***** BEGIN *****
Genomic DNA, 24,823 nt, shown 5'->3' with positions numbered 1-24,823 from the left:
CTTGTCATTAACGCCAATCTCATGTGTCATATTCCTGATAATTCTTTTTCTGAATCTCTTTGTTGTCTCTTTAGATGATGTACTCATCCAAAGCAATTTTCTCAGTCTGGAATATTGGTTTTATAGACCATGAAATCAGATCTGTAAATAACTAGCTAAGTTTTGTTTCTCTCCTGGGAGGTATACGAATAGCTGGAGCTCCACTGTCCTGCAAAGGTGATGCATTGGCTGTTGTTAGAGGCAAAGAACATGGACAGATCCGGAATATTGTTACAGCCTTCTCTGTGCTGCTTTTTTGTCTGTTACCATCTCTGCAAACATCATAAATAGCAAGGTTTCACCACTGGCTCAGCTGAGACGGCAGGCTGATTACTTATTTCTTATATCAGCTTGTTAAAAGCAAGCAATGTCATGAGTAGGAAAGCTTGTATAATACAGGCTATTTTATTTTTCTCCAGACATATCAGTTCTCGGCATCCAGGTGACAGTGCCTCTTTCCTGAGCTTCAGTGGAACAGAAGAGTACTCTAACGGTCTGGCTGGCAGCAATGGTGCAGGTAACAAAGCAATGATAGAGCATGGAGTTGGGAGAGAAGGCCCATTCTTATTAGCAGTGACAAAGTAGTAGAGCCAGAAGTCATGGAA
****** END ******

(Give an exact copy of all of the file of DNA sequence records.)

Genomic DNA, 24,823 nt, shown 5'->3' with positions numbered 1-24,823 from the left:
CTTGTCATTAACGCCAATCTCATGTGTCATATTCCTGATAATTCTTTTTCTGAATCTCTTTGTTGTCTCTTTAGATGATGTACTCATCCAAAGCAATTTTCTCAGTCTGGAATATTGGTTTTATAGACCATGAAATCAGATCTGTAAATAACTAGCTAAGTTTTGTTTCTCTCCTGGGAGGTATACGAATAGCTGGAGCTCCACTGTCCTGCAAAGGTGATGCATTGGCTGTTGTTAGAGGCAAAGAACATGGACAGATCCGGAATATTGTTACAGCCTTCTCTGTGCTGCTTTTTTGTCTGTTACCATCTCTGCAAACATCATAAATAGCAAGGTTTCACCACTGGCTCAGCTGAGACGGCAGGCTGATTACTTATTTCTTATATCAGCTTGTTAAAAGCAAGCAATGTCATGAGTAGGAAAGCTTGTATAATACAGGCTATTTTATTTTTCTCCAGACATATCAGTTCTCGGCATCCAGGTGACAGTGCCTCTTTCCTGAGCTTCAGTGGAACAGAAGAGTACTCTAACGGTCTGGCTGGCAGCAATGGTGCAGGTAACAAAGCAATGATAGAGCATGGAGTTGGGAGAGAAGGCCCATTCTTATTAGCAGTGACAAAGTAGTAGAGCCAGAAGTCATGGAA